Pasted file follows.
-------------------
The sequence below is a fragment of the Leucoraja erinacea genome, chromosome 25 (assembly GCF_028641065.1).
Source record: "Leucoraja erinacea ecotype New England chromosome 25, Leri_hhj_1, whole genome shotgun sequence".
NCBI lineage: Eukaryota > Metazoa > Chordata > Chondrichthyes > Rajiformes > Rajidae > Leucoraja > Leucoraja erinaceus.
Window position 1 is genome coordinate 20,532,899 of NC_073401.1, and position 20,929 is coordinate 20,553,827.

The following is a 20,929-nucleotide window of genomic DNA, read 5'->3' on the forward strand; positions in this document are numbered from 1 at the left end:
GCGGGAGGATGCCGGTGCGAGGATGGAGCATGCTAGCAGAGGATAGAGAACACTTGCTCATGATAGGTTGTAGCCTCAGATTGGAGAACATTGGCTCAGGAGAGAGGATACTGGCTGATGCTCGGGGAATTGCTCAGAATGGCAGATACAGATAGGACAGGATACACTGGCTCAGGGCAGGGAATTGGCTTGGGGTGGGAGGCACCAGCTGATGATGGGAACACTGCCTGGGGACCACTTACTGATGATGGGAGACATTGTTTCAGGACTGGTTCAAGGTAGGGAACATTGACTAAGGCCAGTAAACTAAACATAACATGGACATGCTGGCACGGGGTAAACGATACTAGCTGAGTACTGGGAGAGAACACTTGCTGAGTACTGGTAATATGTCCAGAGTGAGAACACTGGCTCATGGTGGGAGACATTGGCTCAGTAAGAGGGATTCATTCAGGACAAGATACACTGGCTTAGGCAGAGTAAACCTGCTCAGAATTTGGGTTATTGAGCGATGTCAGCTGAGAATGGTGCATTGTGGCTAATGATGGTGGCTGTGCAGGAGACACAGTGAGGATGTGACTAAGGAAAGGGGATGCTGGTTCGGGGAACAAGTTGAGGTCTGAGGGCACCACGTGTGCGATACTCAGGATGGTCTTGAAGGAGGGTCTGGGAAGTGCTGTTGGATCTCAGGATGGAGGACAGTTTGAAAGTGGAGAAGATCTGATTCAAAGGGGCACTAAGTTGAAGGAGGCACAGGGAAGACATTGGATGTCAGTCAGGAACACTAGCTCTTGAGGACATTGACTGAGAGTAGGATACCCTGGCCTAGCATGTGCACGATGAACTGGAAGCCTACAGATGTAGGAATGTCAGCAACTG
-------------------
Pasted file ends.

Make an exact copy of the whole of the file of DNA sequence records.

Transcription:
The sequence below is a fragment of the Leucoraja erinacea genome, chromosome 25 (assembly GCF_028641065.1).
Source record: "Leucoraja erinacea ecotype New England chromosome 25, Leri_hhj_1, whole genome shotgun sequence".
NCBI lineage: Eukaryota > Metazoa > Chordata > Chondrichthyes > Rajiformes > Rajidae > Leucoraja > Leucoraja erinaceus.
Window position 1 is genome coordinate 20,532,899 of NC_073401.1, and position 20,929 is coordinate 20,553,827.

The following is a 20,929-nucleotide window of genomic DNA, read 5'->3' on the forward strand; positions in this document are numbered from 1 at the left end:
GCGGGAGGATGCCGGTGCGAGGATGGAGCATGCTAGCAGAGGATAGAGAACACTTGCTCATGATAGGTTGTAGCCTCAGATTGGAGAACATTGGCTCAGGAGAGAGGATACTGGCTGATGCTCGGGGAATTGCTCAGAATGGCAGATACAGATAGGACAGGATACACTGGCTCAGGGCAGGGAATTGGCTTGGGGTGGGAGGCACCAGCTGATGATGGGAACACTGCCTGGGGACCACTTACTGATGATGGGAGACATTGTTTCAGGACTGGTTCAAGGTAGGGAACATTGACTAAGGCCAGTAAACTAAACATAACATGGACATGCTGGCACGGGGTAAACGATACTAGCTGAGTACTGGGAGAGAACACTTGCTGAGTACTGGTAATATGTCCAGAGTGAGAACACTGGCTCATGGTGGGAGACATTGGCTCAGTAAGAGGGATTCATTCAGGACAAGATACACTGGCTTAGGCAGAGTAAACCTGCTCAGAATTTGGGTTATTGAGCGATGTCAGCTGAGAATGGTGCATTGTGGCTAATGATGGTGGCTGTGCAGGAGACACAGTGAGGATGTGACTAAGGAAAGGGGATGCTGGTTCGGGGAACAAGTTGAGGTCTGAGGGCACCACGTGTGCGATACTCAGGATGGTCTTGAAGGAGGGTCTGGGAAGTGCTGTTGGATCTCAGGATGGAGGACAGTTTGAAAGTGGAGAAGATCTGATTCAAAGGGGCACTAAGTTGAAGGAGGCACAGGGAAGACATTGGATGTCAGTCAGGAACACTAGCTCTTGAGGACATTGACTGAGAGTAGGATACCCTGGCCTAGCATGTGCACGATGAACTGGAAGCCTACAGATGTAGGAATGTCAGCAACTG